Last month, I attended the Urban Development Institute of Australia’s national conference in Queensland and, coincidentally, spoke at the CRC Water Sensitive Cities conference in Brisbane the same week.
I was speaking on our Aquarevo project in Melbourne, which has some amazing initiatives to save water, particularly using rainwater through the hotwater system and a smart meter called OneBox that also uses the rainwater tank as a flood mitigation tool.
Another feature is that all the later stages of the project are being supplied with a five-kilowatt battery to really entice people to maximise their solar efficiency.
There’s a real drive among the development community to install as many sustainable initiatives to save power and water in new communities as possible.
For those who are serious about sustainability and want to visit a site that is ticking all the boxes, they should drive to the Cape Paterson eco village just past Wonthaggi.
There are some display homes down there that have achieved nine and 10-star ratings. You can walk in the front door on a 36-degree day outside and the temperature inside is only 23 degrees, purely due to clever design, orientation and the thermal qualities of the fabric of the house.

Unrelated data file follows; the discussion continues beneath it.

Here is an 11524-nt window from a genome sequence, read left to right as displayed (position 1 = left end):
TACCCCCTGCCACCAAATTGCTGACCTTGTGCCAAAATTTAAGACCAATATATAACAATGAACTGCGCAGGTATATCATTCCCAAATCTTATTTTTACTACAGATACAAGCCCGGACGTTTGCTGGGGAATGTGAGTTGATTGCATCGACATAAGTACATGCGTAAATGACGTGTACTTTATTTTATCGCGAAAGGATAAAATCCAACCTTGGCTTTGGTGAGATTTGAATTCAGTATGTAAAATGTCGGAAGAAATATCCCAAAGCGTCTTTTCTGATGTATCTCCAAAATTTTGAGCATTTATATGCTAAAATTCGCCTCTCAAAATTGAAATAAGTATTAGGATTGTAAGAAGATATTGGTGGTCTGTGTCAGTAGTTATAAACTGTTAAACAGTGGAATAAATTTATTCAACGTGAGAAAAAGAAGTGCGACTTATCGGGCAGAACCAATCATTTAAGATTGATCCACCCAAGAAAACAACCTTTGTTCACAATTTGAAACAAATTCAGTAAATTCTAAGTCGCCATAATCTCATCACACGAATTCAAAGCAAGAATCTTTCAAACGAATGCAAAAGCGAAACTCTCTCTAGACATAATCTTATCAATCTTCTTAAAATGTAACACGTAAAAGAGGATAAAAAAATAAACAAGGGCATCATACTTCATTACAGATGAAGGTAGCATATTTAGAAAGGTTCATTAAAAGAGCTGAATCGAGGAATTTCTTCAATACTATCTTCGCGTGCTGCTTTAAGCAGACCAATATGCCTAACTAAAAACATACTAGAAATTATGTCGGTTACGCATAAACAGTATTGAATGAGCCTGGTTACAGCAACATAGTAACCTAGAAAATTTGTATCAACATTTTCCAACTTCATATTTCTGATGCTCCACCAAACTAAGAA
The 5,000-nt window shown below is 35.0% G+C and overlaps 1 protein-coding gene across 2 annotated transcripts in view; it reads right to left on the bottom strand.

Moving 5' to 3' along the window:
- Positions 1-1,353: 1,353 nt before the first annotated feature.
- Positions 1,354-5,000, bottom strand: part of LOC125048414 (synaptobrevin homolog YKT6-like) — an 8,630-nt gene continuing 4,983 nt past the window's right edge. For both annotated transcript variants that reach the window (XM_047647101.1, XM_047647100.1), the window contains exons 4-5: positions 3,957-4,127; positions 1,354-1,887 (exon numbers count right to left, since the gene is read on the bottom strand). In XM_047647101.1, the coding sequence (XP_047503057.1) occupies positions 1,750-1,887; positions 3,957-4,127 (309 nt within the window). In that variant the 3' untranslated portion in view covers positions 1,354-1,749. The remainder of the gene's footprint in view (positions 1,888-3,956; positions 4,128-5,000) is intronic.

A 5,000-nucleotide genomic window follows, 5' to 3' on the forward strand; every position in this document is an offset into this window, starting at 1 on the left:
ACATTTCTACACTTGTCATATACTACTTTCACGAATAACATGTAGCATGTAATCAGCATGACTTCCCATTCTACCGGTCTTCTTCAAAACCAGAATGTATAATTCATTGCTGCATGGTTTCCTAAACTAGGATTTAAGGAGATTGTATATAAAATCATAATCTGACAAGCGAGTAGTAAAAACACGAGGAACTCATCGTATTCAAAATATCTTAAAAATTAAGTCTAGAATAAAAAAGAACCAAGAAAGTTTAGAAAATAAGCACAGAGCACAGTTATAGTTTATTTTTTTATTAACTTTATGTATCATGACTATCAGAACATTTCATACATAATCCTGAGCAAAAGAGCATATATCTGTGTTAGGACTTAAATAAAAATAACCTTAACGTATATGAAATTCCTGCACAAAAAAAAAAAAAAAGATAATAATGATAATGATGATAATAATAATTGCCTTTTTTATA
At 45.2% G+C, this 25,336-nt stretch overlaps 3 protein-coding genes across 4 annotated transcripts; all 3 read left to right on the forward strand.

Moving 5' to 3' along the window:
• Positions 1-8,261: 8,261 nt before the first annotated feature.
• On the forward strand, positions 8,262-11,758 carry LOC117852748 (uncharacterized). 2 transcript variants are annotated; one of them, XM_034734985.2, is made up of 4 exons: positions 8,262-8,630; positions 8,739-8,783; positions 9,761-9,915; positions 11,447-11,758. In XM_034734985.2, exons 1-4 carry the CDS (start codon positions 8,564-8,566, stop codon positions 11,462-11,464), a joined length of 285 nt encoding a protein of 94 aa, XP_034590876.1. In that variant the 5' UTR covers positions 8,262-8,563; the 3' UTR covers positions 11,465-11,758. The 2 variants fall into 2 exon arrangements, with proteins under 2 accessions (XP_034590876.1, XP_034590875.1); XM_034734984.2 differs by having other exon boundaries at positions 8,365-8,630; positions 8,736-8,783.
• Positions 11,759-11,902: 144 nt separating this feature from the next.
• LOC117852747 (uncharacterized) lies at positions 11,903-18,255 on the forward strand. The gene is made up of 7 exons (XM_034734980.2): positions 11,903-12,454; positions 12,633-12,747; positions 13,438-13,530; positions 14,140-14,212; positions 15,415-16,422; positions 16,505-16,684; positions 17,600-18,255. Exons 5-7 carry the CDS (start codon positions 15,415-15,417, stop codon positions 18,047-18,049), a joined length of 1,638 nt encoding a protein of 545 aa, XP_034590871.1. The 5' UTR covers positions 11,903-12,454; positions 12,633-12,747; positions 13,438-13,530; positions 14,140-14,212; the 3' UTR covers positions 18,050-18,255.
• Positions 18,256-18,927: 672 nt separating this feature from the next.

There are residents who have been living for 12 months in the homes with a negative power bill.
The proof is in the pudding. You can live carbon neutral and, in fact, have power companies sending you a check instead of a bill.
Some other really cool attributes include their stormwater system, which runs through a community garden system, acting as its filter before it exits to the sea.
It might seem strange that one developer is promoting a project by another developer, but it is really worth the drive to Cape Paterson to see what I regard as a leading initiative – one that you can touch and feel that’s far in advance of any metropolitan project.